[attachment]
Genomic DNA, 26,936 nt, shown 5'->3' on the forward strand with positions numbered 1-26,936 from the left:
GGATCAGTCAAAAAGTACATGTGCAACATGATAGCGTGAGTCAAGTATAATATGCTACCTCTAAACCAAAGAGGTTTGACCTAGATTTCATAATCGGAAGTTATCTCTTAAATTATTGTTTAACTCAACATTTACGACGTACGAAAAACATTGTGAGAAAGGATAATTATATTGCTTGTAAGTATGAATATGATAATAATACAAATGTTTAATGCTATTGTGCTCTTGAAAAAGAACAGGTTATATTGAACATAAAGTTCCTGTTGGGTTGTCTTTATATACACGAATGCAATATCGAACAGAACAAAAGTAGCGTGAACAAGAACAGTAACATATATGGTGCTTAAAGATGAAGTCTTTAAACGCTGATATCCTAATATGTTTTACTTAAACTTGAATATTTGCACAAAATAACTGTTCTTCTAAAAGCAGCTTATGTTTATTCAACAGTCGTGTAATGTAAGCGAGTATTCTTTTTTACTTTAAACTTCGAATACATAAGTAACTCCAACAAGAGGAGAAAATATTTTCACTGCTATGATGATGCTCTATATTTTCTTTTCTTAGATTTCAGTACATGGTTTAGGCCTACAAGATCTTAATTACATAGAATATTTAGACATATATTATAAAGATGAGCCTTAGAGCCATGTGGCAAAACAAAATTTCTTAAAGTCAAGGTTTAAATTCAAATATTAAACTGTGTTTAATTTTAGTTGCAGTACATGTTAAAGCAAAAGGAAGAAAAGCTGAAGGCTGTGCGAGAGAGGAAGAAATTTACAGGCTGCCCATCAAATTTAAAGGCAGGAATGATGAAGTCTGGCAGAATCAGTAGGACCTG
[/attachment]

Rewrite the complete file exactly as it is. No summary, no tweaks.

Genomic DNA, 26,936 nt, shown 5'->3' on the forward strand with positions numbered 1-26,936 from the left:
GGATCAGTCAAAAAGTACATGTGCAACATGATAGCGTGAGTCAAGTATAATATGCTACCTCTAAACCAAAGAGGTTTGACCTAGATTTCATAATCGGAAGTTATCTCTTAAATTATTGTTTAACTCAACATTTACGACGTACGAAAAACATTGTGAGAAAGGATAATTATATTGCTTGTAAGTATGAATATGATAATAATACAAATGTTTAATGCTATTGTGCTCTTGAAAAAGAACAGGTTATATTGAACATAAAGTTCCTGTTGGGTTGTCTTTATATACACGAATGCAATATCGAACAGAACAAAAGTAGCGTGAACAAGAACAGTAACATATATGGTGCTTAAAGATGAAGTCTTTAAACGCTGATATCCTAATATGTTTTACTTAAACTTGAATATTTGCACAAAATAACTGTTCTTCTAAAAGCAGCTTATGTTTATTCAACAGTCGTGTAATGTAAGCGAGTATTCTTTTTTACTTTAAACTTCGAATACATAAGTAACTCCAACAAGAGGAGAAAATATTTTCACTGCTATGATGATGCTCTATATTTTCTTTTCTTAGATTTCAGTACATGGTTTAGGCCTACAAGATCTTAATTACATAGAATATTTAGACATATATTATAAAGATGAGCCTTAGAGCCATGTGGCAAAACAAAATTTCTTAAAGTCAAGGTTTAAATTCAAATATTAAACTGTGTTTAATTTTAGTTGCAGTACATGTTAAAGCAAAAGGAAGAAAAGCTGAAGGCTGTGCGAGAGAGGAAGAAATTTACAGGCTGCCCATCAAATTTAAAGGCAGGAATGATGAAGTCTGGCAGAATCAGTAGGACCTG